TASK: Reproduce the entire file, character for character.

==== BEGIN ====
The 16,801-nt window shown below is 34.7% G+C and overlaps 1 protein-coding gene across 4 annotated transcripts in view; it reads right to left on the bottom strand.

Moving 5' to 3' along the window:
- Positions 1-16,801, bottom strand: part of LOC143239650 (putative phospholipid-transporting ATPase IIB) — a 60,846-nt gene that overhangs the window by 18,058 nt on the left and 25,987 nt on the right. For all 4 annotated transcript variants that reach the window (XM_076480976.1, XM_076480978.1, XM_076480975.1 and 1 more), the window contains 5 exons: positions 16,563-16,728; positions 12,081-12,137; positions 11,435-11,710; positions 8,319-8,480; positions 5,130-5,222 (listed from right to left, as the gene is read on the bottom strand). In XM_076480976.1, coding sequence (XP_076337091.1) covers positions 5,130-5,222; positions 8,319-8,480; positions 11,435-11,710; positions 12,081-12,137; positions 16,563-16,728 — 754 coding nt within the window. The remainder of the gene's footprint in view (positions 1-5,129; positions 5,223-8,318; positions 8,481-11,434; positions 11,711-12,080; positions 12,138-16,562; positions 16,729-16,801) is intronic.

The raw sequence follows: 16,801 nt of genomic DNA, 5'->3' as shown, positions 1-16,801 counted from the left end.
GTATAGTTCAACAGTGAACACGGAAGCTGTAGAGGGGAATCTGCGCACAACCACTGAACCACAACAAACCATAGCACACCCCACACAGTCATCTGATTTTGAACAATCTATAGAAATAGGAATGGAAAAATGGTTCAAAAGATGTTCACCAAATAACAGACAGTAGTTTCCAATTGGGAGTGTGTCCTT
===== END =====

The 16,801-nt window shown below is 34.7% G+C and overlaps 1 protein-coding gene across 4 annotated transcripts in view; it reads right to left on the bottom strand.

Moving 5' to 3' along the window:
- Positions 1-16,801, bottom strand: part of LOC143239650 (putative phospholipid-transporting ATPase IIB) — a 60,846-nt gene that overhangs the window by 18,058 nt on the left and 25,987 nt on the right. For all 4 annotated transcript variants that reach the window (XM_076480976.1, XM_076480978.1, XM_076480975.1 and 1 more), the window contains 5 exons: positions 16,563-16,728; positions 12,081-12,137; positions 11,435-11,710; positions 8,319-8,480; positions 5,130-5,222 (listed from right to left, as the gene is read on the bottom strand). In XM_076480976.1, coding sequence (XP_076337091.1) covers positions 5,130-5,222; positions 8,319-8,480; positions 11,435-11,710; positions 12,081-12,137; positions 16,563-16,728 — 754 coding nt within the window. The remainder of the gene's footprint in view (positions 1-5,129; positions 5,223-8,318; positions 8,481-11,434; positions 11,711-12,080; positions 12,138-16,562; positions 16,729-16,801) is intronic.

The raw sequence follows: 16,801 nt of genomic DNA, 5'->3' as shown, positions 1-16,801 counted from the left end.
GTATAGTTCAACAGTGAACACGGAAGCTGTAGAGGGGAATCTGCGCACAACCACTGAACCACAACAAACCATAGCACACCCCACACAGTCATCTGATTTTGAACAATCTATAGAAATAGGAATGGAAAAATGGTTCAAAAGATGTTCACCAAATAACAGACAGTAGTTTCCAATTGGGAGTGTGTCCTT